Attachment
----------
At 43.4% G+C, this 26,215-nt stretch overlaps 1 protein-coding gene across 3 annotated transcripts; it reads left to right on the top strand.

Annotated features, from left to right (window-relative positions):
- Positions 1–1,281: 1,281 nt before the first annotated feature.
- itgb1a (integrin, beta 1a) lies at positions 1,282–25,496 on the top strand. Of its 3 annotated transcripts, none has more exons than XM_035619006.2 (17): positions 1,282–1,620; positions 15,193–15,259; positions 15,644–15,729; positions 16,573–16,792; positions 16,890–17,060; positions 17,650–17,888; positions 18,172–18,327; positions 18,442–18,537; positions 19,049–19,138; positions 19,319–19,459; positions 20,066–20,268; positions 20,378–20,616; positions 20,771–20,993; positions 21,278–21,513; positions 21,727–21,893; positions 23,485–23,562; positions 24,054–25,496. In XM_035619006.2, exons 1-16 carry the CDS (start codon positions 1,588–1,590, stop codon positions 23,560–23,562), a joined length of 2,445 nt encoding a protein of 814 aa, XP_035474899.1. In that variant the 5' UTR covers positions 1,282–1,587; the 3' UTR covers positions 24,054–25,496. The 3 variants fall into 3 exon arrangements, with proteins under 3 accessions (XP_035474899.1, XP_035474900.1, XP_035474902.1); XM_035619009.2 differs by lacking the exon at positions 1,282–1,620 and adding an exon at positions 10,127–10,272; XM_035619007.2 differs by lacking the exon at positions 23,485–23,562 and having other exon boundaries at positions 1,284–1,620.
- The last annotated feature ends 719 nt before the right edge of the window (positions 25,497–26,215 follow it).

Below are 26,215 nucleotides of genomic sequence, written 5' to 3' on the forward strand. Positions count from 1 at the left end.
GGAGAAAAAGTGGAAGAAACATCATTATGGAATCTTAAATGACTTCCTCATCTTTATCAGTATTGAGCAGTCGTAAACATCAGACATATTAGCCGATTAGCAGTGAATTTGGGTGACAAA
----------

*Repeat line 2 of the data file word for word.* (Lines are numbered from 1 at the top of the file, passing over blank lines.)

Annotated features, from left to right (window-relative positions):